I found his views on religion and God especially interesting. Not religious himself, he nevertheless contends that science is not qualified to make any assertive statement towards either.

There is no quicker way for a scientist to bring discredit upon himself and on his profession than roundly to declare...that science knows or soon will know the answers to all questions worth asking, and that the questions that do not admit a scientific answer are in some way "non questions" or “pseudo questions” that only simpletons ask and only the gullible profess to be able to answer...

....Philosophically sophisticated people know that a ‘scientific’ attack upon religious belief is usually no less faulty than a defense of it. Scientists do not speak on religion from a privileged position.. (pg. 31)

...Young scientists must however never be tempted into mistaking the necessity of reason for the sufficiency of reason.  Rationalism falls short of answering the many simple and childlike questions people like to ask:  questions about origins and purposes such as are often contemptuously dismissed as "non questions" or "pseudo questions", although people understand them clearly enough and long to have the answers.  These are intellectual pains that rationalist-like bad physicians confronted by ailments they cannot diagnose or cure- are apt to dismiss as “imagination.”  It is not to rationalism that we look for answers to these simple questions because rationalism chides the endeavor to look at all. (pg. 101)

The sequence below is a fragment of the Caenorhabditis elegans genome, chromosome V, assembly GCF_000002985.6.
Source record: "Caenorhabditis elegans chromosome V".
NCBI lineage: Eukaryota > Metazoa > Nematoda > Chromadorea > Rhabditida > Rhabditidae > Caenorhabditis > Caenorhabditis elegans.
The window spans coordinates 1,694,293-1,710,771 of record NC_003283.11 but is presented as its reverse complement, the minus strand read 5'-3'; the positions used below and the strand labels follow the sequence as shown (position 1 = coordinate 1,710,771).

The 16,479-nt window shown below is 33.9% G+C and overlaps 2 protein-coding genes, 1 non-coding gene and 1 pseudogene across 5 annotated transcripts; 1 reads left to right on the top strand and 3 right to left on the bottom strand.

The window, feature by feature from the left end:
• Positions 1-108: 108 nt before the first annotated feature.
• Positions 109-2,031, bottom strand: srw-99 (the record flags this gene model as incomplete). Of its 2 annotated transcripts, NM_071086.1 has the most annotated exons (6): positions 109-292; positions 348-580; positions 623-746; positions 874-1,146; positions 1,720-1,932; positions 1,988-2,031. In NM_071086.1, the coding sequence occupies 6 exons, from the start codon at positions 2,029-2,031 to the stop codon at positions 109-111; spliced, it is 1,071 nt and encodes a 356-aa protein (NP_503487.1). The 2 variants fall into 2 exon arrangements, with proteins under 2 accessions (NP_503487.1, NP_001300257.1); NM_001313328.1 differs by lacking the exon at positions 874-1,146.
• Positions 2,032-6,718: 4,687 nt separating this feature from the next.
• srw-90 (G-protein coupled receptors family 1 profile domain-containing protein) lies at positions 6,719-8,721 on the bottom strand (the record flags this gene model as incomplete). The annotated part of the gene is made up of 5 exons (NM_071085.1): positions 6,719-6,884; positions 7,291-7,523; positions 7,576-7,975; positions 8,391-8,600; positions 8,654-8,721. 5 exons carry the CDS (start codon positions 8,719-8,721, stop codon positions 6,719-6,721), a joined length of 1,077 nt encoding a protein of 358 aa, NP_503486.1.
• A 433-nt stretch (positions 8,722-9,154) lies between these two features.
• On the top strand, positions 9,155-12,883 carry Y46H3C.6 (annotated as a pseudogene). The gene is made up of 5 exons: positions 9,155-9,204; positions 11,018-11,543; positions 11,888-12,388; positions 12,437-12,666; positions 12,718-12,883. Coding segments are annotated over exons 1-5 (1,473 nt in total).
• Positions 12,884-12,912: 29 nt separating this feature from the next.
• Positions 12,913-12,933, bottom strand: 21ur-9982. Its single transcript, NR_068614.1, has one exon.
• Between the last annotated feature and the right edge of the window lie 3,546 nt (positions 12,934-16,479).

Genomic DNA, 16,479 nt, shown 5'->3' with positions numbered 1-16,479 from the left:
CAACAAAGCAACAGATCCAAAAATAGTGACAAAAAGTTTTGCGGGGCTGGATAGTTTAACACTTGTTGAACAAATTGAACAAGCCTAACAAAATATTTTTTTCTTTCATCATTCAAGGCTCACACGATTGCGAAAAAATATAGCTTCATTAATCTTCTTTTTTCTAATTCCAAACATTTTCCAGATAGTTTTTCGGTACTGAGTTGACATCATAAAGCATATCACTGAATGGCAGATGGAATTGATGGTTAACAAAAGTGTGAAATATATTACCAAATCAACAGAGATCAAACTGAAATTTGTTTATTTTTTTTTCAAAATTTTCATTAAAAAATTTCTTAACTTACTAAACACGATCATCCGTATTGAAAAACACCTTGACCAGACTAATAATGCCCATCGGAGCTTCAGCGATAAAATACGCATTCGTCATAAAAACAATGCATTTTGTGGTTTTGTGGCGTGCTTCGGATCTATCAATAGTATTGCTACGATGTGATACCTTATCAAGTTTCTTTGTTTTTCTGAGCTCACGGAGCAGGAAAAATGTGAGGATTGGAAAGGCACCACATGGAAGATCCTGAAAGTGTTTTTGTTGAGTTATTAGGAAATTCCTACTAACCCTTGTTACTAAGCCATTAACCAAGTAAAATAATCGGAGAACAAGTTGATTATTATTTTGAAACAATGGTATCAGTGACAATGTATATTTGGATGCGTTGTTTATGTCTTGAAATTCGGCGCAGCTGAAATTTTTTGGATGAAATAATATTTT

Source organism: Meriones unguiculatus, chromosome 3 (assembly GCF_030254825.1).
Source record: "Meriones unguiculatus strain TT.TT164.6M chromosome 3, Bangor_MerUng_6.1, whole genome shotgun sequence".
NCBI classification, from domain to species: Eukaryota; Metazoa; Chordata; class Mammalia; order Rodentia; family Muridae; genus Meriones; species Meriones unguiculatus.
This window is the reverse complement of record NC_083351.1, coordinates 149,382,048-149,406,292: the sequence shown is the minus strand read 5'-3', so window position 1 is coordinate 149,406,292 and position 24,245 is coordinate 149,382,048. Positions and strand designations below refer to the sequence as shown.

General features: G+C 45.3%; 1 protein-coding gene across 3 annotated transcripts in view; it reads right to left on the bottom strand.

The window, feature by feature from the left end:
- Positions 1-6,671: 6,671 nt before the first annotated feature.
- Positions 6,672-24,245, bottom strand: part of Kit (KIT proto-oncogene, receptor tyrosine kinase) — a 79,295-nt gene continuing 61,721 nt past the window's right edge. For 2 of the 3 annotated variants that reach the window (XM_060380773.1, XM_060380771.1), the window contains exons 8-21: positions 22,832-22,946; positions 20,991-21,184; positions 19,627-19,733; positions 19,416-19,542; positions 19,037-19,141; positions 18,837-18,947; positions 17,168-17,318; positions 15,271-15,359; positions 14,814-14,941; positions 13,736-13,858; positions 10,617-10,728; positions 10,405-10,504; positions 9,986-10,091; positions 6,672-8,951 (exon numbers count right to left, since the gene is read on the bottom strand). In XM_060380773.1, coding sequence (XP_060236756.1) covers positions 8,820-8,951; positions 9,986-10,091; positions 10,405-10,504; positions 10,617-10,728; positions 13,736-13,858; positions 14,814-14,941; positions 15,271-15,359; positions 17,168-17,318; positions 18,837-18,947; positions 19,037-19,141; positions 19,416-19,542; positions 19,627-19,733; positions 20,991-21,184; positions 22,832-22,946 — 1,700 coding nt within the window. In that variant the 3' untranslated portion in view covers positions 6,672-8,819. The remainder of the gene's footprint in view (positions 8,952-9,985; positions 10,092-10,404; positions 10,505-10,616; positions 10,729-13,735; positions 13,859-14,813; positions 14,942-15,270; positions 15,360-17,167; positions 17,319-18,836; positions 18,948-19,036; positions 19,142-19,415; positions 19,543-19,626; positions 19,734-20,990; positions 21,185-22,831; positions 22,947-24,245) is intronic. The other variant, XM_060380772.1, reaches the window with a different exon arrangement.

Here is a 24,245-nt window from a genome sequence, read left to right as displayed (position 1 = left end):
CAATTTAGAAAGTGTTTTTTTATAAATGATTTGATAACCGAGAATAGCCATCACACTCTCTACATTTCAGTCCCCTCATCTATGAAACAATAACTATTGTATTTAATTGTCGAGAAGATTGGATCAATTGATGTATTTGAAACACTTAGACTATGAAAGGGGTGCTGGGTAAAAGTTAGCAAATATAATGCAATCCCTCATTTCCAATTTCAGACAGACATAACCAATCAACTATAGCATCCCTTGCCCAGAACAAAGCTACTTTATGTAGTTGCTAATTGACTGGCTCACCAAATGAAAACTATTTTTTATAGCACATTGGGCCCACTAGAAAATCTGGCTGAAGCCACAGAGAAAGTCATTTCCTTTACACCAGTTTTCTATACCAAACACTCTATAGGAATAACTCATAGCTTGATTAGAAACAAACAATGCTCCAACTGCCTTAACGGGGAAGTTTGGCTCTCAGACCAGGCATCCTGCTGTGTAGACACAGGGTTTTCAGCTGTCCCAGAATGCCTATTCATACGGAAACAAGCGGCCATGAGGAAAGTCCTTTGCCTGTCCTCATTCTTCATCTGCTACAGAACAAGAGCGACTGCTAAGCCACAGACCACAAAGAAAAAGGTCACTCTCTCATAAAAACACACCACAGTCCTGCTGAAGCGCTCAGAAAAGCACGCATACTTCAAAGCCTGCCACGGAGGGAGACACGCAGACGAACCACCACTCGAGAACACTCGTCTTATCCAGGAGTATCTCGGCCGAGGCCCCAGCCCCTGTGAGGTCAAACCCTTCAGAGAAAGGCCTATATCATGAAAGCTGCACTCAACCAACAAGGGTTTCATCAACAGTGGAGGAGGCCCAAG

An astute observation that I wish Richard Dawkins would wrap his mind around.  It angers me that his books take up whole shelves of the science section in my local bookstore when his writings are philosophical NOT scientific.  Science can only give us the sum of the parts, not the gestalt.  It strives to explain “how”, not “why”.

And yet it’s those “simple questions” that imbue our life with meaning.  Non sentient beings don’t ask those questions.  Or turn to drugs, alcohol, or stay busy all the time in order to avoid them.

This book is short, a mere 100 small pages, but I’d recommend it to anybody science-minded or otherwise.

I bought this book.

Other sources:


  1. Great commentary Sharon.

    I too like the fact that Medawar seems so very willing to listen to other viewpoints with respect.

    Having read several of Dawkins's books and hearing his interviews, though I mostly agree with his views on how the universe is made up, I cannot condone his dismissive and nasty attitude toward those who disagree with him. When folks who have views contrary to mine act as Dawkins does it infuriates me, thus I feel I must point out that his speech is too often snide and childish. This is a shame because I believe he would otherwise have very valuable things to say.

  2. Hi Brian. Sorry to take so long getting back to you.

    I think Dawkins' inflammatory language stems more from marketing tactics. It's how he keeps himself in the public eye.

    My beef with Dawkins is acting as though he can empirically prove his position when it is not a scientific one.

    What can be empirically proven is the existence of evil. For Dawkins to dismiss war, rape, murder, slavery et al.. as humans merely dancing to their DNA cannot be mathematically demonstrated or repeated in any laboratory.

    It's a faith based on his particular philosophy.

    Thanks for commenting on my post. I hope you get a chance to read Medawar. You'd enjoy him. He has another book called "The Strange Case of the Spotted Mice" that I'm looking forward to reading.

  3. This sounds great! Pinning it for a possible future purchase.

    1. Hi Carol. You'll enjoy this book. You should find a cheap out of print copy on Amazon or ebay.


I welcome comments from anyone with a mutual interest in the subjects I written about.